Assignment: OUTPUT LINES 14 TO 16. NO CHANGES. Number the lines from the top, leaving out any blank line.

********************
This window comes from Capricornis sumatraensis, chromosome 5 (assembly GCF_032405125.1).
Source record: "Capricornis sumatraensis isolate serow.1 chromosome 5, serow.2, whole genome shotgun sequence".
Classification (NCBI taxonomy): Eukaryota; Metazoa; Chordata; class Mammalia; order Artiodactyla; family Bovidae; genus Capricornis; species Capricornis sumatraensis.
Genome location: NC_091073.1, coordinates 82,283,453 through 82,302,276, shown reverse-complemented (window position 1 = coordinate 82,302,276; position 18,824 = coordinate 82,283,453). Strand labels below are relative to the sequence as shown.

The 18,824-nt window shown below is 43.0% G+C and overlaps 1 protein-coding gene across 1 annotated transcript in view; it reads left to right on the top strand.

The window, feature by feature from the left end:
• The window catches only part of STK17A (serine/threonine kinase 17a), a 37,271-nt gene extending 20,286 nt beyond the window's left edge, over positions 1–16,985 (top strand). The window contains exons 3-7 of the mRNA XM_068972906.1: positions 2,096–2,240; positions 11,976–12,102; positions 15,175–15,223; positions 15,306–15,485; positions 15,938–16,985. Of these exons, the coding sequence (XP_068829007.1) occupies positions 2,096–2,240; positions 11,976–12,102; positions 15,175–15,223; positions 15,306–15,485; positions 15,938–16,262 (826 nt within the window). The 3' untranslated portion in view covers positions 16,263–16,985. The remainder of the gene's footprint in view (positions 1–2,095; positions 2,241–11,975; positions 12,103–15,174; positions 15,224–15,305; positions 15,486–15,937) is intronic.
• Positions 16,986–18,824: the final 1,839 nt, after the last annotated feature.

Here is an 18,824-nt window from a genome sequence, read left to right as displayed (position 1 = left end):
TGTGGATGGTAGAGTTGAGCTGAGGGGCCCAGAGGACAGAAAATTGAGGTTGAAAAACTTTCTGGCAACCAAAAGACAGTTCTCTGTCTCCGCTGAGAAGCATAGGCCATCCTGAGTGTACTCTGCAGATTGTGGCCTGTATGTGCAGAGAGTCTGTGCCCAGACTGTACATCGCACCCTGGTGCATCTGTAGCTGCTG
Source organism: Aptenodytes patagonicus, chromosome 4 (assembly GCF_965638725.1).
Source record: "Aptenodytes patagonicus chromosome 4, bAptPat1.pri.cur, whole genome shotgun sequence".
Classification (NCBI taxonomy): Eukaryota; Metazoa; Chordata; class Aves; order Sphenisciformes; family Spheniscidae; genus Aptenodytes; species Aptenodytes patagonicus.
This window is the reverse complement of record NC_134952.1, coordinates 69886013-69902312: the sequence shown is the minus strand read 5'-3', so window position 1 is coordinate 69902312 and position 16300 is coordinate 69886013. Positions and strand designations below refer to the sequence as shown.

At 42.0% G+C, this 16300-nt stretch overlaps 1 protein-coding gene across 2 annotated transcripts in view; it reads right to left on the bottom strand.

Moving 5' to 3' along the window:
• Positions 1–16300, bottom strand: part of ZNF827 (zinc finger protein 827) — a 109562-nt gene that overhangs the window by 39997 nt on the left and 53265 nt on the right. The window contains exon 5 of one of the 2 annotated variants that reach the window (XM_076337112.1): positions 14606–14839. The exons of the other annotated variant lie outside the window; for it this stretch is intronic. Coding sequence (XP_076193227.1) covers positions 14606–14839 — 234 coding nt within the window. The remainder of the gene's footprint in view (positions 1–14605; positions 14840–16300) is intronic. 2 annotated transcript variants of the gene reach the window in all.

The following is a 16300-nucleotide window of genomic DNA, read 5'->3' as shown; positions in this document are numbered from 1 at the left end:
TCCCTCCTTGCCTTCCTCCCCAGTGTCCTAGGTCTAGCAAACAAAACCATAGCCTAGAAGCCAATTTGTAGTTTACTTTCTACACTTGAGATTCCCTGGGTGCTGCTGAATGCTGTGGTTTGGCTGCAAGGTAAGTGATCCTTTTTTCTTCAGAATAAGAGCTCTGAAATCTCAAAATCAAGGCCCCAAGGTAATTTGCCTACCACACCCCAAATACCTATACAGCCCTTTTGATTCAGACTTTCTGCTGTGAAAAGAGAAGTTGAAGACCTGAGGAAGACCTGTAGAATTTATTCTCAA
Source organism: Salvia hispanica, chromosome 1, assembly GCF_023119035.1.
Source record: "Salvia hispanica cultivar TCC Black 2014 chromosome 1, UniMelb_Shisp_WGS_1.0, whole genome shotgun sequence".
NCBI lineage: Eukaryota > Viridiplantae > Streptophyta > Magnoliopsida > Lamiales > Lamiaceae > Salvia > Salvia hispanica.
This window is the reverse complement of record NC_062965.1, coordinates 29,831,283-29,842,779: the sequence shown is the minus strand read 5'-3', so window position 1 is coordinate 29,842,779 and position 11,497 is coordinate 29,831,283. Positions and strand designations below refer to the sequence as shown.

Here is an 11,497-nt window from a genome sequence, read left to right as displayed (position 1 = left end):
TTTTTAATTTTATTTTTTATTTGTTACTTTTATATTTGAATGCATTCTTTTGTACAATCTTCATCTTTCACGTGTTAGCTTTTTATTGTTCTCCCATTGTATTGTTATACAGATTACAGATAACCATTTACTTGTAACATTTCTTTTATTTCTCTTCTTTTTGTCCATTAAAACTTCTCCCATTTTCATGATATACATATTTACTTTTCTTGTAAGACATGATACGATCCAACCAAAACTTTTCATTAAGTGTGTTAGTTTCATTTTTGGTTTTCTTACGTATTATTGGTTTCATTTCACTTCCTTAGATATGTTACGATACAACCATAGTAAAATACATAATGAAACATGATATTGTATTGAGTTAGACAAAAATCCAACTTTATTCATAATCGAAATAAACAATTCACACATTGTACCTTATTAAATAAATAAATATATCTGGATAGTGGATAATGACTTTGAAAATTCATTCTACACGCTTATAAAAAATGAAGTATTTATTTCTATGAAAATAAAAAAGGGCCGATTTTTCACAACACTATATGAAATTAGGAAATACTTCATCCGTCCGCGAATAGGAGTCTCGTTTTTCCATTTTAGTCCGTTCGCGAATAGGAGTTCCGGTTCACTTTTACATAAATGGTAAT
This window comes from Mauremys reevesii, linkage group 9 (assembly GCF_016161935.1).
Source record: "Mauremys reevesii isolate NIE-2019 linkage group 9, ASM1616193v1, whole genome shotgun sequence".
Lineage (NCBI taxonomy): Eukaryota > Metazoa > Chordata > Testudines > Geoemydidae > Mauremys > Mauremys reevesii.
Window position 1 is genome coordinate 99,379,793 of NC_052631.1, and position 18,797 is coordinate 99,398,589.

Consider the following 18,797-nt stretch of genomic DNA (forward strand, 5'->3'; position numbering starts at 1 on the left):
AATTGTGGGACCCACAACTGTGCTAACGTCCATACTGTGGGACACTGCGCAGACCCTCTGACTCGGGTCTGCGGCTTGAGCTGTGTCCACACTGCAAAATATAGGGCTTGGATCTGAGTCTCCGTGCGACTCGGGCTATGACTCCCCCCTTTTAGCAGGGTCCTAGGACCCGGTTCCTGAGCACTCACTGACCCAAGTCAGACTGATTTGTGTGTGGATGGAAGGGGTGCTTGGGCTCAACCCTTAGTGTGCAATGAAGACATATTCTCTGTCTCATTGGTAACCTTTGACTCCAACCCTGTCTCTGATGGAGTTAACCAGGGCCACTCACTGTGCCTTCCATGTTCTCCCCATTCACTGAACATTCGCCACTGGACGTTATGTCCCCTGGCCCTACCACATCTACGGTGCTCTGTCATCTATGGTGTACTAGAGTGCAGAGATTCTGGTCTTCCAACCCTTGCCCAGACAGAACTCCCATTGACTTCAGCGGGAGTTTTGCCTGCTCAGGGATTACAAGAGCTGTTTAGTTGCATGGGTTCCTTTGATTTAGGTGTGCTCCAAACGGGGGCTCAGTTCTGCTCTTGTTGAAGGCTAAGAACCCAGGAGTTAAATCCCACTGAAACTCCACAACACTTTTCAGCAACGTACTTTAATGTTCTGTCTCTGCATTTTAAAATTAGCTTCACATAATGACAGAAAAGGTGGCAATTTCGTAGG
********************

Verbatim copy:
This window is the reverse complement of record NC_134952.1, coordinates 69886013-69902312: the sequence shown is the minus strand read 5'-3', so window position 1 is coordinate 69902312 and position 16300 is coordinate 69886013. Positions and strand designations below refer to the sequence as shown.

At 42.0% G+C, this 16300-nt stretch overlaps 1 protein-coding gene across 2 annotated transcripts in view; it reads right to left on the bottom strand.

Moving 5' to 3' along the window: